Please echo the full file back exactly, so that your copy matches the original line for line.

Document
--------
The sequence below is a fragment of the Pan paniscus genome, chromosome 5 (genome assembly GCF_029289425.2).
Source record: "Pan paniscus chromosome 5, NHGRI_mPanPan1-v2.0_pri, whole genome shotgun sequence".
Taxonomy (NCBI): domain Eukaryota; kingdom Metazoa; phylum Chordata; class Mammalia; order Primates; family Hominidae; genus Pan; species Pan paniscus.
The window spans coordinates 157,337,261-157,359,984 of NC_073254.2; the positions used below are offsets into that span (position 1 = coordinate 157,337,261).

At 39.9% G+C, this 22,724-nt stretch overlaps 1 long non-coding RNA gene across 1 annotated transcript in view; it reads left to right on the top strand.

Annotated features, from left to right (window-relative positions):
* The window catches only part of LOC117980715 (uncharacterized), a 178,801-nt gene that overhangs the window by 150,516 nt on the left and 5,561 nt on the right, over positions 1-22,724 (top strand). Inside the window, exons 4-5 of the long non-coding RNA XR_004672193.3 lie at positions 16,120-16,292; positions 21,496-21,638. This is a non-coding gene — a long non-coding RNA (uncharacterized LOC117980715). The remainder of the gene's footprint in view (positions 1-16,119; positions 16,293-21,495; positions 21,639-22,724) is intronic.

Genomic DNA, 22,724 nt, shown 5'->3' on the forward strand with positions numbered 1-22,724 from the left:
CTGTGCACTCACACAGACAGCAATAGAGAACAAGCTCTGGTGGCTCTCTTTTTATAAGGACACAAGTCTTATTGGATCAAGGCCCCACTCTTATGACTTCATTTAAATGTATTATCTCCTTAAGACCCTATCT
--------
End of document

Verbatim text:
The sequence below is a fragment of the Pan paniscus genome, chromosome 5 (genome assembly GCF_029289425.2).
Source record: "Pan paniscus chromosome 5, NHGRI_mPanPan1-v2.0_pri, whole genome shotgun sequence".
Taxonomy (NCBI): domain Eukaryota; kingdom Metazoa; phylum Chordata; class Mammalia; order Primates; family Hominidae; genus Pan; species Pan paniscus.
The window spans coordinates 157,337,261-157,359,984 of NC_073254.2; the positions used below are offsets into that span (position 1 = coordinate 157,337,261).

At 39.9% G+C, this 22,724-nt stretch overlaps 1 long non-coding RNA gene across 1 annotated transcript in view; it reads left to right on the top strand.

Annotated features, from left to right (window-relative positions):
* The window catches only part of LOC117980715 (uncharacterized), a 178,801-nt gene that overhangs the window by 150,516 nt on the left and 5,561 nt on the right, over positions 1-22,724 (top strand). Inside the window, exons 4-5 of the long non-coding RNA XR_004672193.3 lie at positions 16,120-16,292; positions 21,496-21,638. This is a non-coding gene — a long non-coding RNA (uncharacterized LOC117980715). The remainder of the gene's footprint in view (positions 1-16,119; positions 16,293-21,495; positions 21,639-22,724) is intronic.

Genomic DNA, 22,724 nt, shown 5'->3' on the forward strand with positions numbered 1-22,724 from the left:
CTGTGCACTCACACAGACAGCAATAGAGAACAAGCTCTGGTGGCTCTCTTTTTATAAGGACACAAGTCTTATTGGATCAAGGCCCCACTCTTATGACTTCATTTAAATGTATTATCTCCTTAAGACCCTATCT